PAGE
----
Citing PatentFiling datePublication dateApplicantTitle
US3943677 *Aug 5, 1974Mar 16, 1976Paul A. CarothersRoofing panel system
US3991529 *Nov 21, 1974Nov 16, 1976Gaf CorporationTile assembly
US4079554 *Aug 23, 1976Mar 21, 1978Gaf CorporationTile assembly
US4866905 *Apr 8, 1987Sep 19, 1989Isover Saint-GobainMethod of installing a mineral fibre material provided in roll form, a mineral fibre strip suitable for carrying out the method and a method of producing the mineral fibre strip
US4953335 *Apr 26, 1988Sep 4, 1990Eidai Industry Co., Ltd.Decorative board having hot-melt resin joints
US5103614 *Sep 26, 1989Apr 14, 1992Eidai Industry Co., Ltd.Soundproofing woody flooring
US5496129 *Aug 6, 1993Mar 5, 1996Dube; Michael S.Frangible interlocking paving stone
US6067765 *Feb 21, 1997May 30, 2000Msx, Inc.Insulated layer of concrete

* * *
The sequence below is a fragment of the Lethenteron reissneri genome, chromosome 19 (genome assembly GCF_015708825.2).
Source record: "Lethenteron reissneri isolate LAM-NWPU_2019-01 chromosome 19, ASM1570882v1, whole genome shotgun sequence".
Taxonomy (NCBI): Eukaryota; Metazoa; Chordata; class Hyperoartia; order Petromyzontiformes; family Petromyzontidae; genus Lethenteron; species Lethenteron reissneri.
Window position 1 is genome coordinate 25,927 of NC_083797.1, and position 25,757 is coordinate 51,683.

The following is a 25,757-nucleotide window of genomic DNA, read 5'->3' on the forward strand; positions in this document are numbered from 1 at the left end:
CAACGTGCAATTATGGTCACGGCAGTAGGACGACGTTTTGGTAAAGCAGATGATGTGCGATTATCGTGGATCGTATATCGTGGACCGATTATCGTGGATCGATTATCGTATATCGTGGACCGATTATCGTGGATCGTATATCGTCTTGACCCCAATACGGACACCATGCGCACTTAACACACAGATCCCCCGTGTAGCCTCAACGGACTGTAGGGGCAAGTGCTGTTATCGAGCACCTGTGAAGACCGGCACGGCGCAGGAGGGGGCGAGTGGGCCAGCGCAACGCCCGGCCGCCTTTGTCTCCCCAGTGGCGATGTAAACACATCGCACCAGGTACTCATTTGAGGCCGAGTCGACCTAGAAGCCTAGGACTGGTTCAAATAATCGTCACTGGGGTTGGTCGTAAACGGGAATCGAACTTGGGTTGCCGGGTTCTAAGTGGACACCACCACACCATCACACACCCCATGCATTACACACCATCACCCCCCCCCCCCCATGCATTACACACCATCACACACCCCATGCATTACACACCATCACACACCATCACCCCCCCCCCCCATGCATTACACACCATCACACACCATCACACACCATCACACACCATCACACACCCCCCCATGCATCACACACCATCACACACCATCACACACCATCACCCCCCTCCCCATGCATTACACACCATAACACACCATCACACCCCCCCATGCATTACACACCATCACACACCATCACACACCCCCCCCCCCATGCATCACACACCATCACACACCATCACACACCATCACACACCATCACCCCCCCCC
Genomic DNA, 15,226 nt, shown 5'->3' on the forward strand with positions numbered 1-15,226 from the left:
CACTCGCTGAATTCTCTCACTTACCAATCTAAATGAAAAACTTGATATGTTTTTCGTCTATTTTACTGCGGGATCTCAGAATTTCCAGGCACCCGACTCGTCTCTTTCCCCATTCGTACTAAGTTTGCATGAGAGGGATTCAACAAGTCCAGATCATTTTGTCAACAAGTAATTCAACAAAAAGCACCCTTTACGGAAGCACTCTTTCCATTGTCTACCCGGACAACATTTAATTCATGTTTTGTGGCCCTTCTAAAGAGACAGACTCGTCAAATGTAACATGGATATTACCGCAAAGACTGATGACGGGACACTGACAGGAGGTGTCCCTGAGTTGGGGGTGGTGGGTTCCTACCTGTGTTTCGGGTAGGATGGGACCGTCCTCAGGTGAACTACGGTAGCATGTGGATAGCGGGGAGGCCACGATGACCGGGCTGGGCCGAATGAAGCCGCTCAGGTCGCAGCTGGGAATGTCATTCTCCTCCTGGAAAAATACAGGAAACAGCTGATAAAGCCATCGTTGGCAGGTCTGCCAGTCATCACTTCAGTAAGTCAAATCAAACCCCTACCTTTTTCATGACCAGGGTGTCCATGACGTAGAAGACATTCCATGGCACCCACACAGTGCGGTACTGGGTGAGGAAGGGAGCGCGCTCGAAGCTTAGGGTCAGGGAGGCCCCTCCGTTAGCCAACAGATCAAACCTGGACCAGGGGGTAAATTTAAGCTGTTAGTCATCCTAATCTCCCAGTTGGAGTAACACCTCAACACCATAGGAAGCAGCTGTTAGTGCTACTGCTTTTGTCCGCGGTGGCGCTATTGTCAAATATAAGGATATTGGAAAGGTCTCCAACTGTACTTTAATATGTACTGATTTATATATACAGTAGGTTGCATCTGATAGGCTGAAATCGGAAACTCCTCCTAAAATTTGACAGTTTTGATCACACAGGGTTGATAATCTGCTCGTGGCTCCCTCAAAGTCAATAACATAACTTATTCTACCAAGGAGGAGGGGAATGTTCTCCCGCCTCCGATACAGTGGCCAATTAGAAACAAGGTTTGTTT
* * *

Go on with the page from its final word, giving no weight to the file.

US6539643Feb 28, 2000Apr 1, 2003James Hardie Research Pty LimitedSurface groove system for building sheets
US6760978Dec 23, 2002Jul 13, 2004James Hardie Research Pty LimitedSurface groove system for building sheets
US7108577Dec 24, 2002Sep 19, 2006Peters Andrew JWedge-lock building blocks
US7325325Jul 13, 2004Feb 5, 2008James Hardle International Finance B.V.Surface groove system for building sheets
US7524555Feb 3, 2004Apr 28, 2009James Hardie International Finance B.V.Pre-finished and durable building material
US7614193Oct 26, 2004Nov 10, 2009Tilediy, LlcUnderlayment for tile surface
US7713615Apr 3, 2002May 11, 2010James Hardie International Finance B.V.Reinforced fiber cement article and methods of making and installing the same
US7891149Oct 8, 2009Feb 22, 2011Tilediy, LlcUnderlayment for tile surface
US8281535Mar 8, 2007Oct 9, 2012James Hardie Technology LimitedPackaging prefinished fiber cement articles
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US8382548Dec 23, 2009Feb 26, 2013Mattel, Inc.Toy building blocks
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Classifications
U.S. Classification52/98, 52/284, 52/314, D25/158, D05/53, 52/105, 446/85, 446/476
International ClassificationA63H33/04
Cooperative ClassificationA63H33/04
European ClassificationA63H33/04